Each student chooses a major field corresponding to a broad segment of history that encompasses a variety of historical problems and that contains a body of literature rich enough to nurture the development of a professional historian. The major field should represent the area of history that a student will be primarily prepared to teach; it should be roughly equivalent to the period covered by an upper-level undergraduate survey course, as indicated in the following examples:
In American History, the major field should consist of the period covered by any two of the basic reading seminars, History 587, 588, 589, 590 or their chronological equivalent; for example, the United States from the Early Republic to World War I, or from Reconstruction to the present, from 1830 to 1945, and so on.
Students concentrating in Colonial and Revolutionary America, however, may confine their major field to a period of approximately two centuries, e.g., 1607-1815 or 1688-1865.
In other areas, the broader chronological and geographical sweep of the subjects makes a similar correlation between field definitions and existing courses impossible. In those areas, students should plan major fields either in the history of several countries for approximately a century, or in the history of a single country for a longer period. Examples of such major fields are: Europe since 1870; Europe in the 19th Century; Tudor-Stuart England; the Ancient Regime and the Revolution in France; Italy in the Renaissance, 1300-1550; France and England in the High Middle Ages; etc.
In all areas the precise focus and emphasis of the major field will be determined by prior consultation between the student and his or her examiners; in each case, the specific content of the student's previous program of study and his or her special interests within the field will help to determine the nature of the examination and the weight given to specific aspects of the field.
If a student wishes to offer a chronological minor field in American History, its scope should be equivalent to the period covered by one of the basic reading seminars listed above; for example, the United States from the Early Republic through the Civil War, or from 1815 to 1890, and so on. It is also possible to offer a thematic minor field in American history; for example, American social history, American legal history, the diplomatic history of the United States. Again, in other areas, it is more difficult to lay out prescriptive guidelines for minor fields. Possible minor fields in European history include the following: Renaissance and Reformation; 16th-century Europe; England, 1558-1760; Western Europe, 1815-1918; European cultural history, 1815-1914; Modern Britain.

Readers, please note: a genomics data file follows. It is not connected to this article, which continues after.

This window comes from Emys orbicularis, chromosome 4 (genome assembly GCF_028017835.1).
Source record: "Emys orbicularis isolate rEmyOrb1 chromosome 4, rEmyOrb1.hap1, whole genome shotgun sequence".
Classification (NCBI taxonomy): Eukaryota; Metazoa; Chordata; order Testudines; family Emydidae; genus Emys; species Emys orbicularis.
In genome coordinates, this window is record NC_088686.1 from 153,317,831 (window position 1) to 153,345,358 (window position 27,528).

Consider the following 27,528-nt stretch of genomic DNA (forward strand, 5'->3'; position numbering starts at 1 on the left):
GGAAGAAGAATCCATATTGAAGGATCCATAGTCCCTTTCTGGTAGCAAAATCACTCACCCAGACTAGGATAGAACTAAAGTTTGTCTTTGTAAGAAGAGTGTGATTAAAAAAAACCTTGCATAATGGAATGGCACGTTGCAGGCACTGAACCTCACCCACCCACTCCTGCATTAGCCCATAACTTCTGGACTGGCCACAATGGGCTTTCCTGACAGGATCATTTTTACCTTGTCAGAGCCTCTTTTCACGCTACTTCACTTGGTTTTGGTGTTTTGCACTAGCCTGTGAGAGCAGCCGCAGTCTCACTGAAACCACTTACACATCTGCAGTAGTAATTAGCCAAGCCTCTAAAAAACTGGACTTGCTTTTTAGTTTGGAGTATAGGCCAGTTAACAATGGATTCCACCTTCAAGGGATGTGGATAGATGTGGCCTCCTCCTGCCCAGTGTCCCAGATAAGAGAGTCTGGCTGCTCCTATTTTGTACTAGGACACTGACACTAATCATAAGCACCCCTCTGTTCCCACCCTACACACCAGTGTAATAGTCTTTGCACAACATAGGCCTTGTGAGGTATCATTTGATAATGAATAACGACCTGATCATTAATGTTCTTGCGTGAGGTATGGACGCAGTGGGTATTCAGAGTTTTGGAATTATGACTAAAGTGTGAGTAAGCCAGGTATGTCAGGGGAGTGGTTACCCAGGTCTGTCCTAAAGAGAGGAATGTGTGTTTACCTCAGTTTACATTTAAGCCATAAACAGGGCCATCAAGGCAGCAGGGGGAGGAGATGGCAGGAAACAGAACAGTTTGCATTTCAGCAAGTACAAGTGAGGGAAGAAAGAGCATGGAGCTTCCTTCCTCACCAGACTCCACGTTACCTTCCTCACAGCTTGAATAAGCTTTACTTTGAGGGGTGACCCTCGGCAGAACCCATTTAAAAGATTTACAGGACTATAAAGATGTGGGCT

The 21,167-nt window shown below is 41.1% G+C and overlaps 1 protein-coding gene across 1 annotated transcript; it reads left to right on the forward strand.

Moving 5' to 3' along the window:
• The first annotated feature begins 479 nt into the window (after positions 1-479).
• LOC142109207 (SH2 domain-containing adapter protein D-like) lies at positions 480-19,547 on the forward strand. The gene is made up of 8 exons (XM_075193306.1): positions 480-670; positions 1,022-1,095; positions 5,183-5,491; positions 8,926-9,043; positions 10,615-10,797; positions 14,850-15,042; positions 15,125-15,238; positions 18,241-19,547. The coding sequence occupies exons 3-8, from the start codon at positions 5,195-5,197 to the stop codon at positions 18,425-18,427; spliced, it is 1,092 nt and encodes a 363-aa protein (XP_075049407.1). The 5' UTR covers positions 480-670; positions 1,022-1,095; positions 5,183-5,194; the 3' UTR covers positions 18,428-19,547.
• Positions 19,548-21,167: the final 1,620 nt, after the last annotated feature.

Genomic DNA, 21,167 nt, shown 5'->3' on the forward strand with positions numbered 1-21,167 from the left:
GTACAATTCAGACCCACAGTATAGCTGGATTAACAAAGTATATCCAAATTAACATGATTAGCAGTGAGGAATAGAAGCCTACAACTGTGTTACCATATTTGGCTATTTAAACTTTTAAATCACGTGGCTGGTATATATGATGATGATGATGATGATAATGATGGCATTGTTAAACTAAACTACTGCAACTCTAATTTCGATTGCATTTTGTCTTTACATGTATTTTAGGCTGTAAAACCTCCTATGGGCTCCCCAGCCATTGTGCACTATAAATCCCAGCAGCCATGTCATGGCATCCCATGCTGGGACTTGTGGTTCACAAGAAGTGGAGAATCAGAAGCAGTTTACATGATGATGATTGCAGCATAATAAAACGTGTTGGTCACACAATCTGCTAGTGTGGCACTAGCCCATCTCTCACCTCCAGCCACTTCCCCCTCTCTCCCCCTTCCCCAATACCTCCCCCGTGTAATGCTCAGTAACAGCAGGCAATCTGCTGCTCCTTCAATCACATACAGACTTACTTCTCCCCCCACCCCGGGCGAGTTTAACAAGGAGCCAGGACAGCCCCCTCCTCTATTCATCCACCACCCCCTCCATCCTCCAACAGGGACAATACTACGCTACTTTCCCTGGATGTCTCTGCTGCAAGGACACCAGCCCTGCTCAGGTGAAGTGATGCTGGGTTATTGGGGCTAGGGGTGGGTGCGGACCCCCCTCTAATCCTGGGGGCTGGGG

In selecting minor fields, students are urged to consider the increasing importance of non-Western history and of studies outside the discipline of history. Not only is there much interesting work being done in these areas, but also many colleges and universities are looking increasingly for beginning teachers who can function effectively in fields outside of Western history. The Department encourages students to consider choosing a minor field in another discipline, for example, classics (especially ancient history), demography, economics, sociology, literature, the history of art, or areas in regional studies. A student who desires to offer a minor field in another department will need to consult appropriate faculty members and the graduate representative in that department in addition to the Director of Graduate Studies in order to secure approval for the proposed field.
Students may not take both minor fields in the history of the same country or region as their major field; that is, a student whose major field and one minor field are in the U.S., and/or pre-1776 North American history must choose the other minor field in an area unrelated to U.S. history; a student whose major field is the Old Regime in France and one minor field France from 1789 to 1848 must choose the other minor field in an area unrelated to French history; and so on. In some cases, a minor field in a markedly different time period may be substituted for a different country or area: e.g., a student taking a major field in Europe since 1870 and a minor field on France from the Treaty of Versailles to World War I might offer a second minor in some aspect of medieval French history. The Director of Graduate Studies must approve all such combinations of major and minor fields.
Students specify all their fields on a form provided for this purpose at the beginning of their second year of study; this proposal, and any subsequent alteration of it, must be approved by the Director of Graduate Studies.